If you thought it was bad enough checking for spam and malicious emails incoming from terrestrial origins some astrophysicists have been musing on how and why extra-terrestrials may want to infect and bring down your system.

Some scientists have recently published a paper which suggests that aliens might well be sending us malicious messages. Not for the purposes of stealing our online banking credentials but to cause the collapse of life on Earth. The suggestions are made in a publication by two astrophysicists Michael Hippke and John Learned.

It proposes that our radio telescopes could one day receive a message of extra-terrestrial origin. Our first instincts would be to analyze the signal and search for patterns that will give a clue to the message meaning. By doing so the authors suggest we may be guilty of infecting our computers and the global communications networks with alien malware designed (by malevolent extra terrestrials) to put an end to humanity. They suggest also that Alien Intelligence (AI) may threaten to make our sun go supernova unless we comply with their demands or they may offer us cures to incurable diseases, and in return we should build self-replicating nano-bots that end up taking over the planet…

Per ardua ad astra
I must admit to ignorance of a typical day in the life of an astrophysicist; I’m guessing much of their time is spent looking through telescopes at stars. During daylight when most of us work they are probably sat around drinking coffee and drumming their fingers on the desk, waiting for it to get dark before they can leap into the observatory and start work. Astrophysicists are undoubtedly an intelligent bunch; all that downtime mixed with a furtive imagination and a caffeine overload is a recipe for creative postulating.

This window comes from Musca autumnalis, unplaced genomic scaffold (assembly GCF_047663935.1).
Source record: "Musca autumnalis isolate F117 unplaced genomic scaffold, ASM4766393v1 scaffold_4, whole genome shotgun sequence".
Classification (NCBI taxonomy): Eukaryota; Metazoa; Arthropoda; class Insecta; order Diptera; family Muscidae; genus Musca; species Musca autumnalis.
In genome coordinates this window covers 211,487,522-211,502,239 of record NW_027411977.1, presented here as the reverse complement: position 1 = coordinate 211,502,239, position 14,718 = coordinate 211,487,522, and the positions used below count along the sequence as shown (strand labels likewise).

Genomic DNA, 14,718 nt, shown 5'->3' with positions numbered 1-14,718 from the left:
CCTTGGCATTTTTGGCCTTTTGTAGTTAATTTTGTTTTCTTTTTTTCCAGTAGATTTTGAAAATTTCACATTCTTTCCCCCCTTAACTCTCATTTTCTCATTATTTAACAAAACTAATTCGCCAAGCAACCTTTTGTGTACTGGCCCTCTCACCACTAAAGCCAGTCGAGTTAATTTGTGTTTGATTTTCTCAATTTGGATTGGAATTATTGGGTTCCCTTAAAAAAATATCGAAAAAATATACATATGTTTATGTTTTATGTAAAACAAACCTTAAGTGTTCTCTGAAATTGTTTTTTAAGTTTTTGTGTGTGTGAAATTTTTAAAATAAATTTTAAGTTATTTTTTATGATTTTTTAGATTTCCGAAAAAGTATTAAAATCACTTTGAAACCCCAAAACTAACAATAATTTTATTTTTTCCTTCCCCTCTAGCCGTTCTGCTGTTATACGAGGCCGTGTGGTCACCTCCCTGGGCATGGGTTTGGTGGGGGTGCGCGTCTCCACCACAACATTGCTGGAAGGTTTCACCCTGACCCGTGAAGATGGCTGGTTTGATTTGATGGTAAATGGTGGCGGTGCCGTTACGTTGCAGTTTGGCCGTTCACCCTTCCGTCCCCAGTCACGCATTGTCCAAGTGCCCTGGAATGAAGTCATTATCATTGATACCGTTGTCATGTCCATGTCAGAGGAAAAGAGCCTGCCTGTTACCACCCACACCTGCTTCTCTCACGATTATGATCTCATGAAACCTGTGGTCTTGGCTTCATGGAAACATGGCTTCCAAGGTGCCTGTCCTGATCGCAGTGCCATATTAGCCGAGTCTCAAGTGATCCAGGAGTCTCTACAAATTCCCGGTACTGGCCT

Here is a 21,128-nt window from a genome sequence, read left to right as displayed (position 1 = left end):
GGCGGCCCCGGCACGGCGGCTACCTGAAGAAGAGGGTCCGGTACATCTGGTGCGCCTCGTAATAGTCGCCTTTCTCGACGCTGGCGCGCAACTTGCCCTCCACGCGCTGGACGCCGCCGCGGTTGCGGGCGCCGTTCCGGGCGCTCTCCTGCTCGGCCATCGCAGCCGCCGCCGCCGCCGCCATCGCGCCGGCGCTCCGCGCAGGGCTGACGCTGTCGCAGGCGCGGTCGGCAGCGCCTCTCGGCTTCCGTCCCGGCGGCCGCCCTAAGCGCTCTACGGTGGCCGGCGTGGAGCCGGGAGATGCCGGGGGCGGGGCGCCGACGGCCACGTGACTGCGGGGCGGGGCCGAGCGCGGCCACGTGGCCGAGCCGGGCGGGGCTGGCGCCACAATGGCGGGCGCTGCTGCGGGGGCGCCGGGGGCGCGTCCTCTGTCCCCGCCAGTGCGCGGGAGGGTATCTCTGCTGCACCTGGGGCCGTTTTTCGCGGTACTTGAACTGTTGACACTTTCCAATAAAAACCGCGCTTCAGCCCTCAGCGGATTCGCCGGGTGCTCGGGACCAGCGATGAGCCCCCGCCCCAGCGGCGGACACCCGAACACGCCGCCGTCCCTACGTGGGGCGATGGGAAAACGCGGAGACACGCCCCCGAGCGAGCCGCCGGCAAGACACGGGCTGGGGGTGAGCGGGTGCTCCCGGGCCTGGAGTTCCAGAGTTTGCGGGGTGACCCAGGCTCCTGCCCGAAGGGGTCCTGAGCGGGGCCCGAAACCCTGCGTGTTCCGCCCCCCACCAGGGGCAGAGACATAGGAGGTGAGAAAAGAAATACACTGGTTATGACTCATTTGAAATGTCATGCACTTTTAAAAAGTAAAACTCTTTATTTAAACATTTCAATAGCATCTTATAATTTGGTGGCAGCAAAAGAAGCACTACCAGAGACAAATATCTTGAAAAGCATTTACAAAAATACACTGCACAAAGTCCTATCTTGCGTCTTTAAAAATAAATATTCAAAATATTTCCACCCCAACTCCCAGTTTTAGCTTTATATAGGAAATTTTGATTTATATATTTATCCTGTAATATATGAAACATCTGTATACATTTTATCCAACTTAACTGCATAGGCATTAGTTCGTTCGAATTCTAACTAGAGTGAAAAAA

There are so many billions of visible stars and star systems that it is arrogant to think that Earth is the one planet that supports life. Our nearest neighboring star is the triple star system Alpha Centauri, just over four light years away. At that distance any information they gather from our radio or TV signals will already be four years out of date. Any two-way exchange will take eight years minimum. Civilizations at greater distances may receive extremely feeble signals lost in background noise.

Who knows, maybe they really are on to something, the next time you find yourself developing code for a new application and the software doesn’t do exactly what you were hoping it would (and you’ve definitely checked every other possible cause for the error), maybe it’s time to stop and point the finger of suspicion skywards…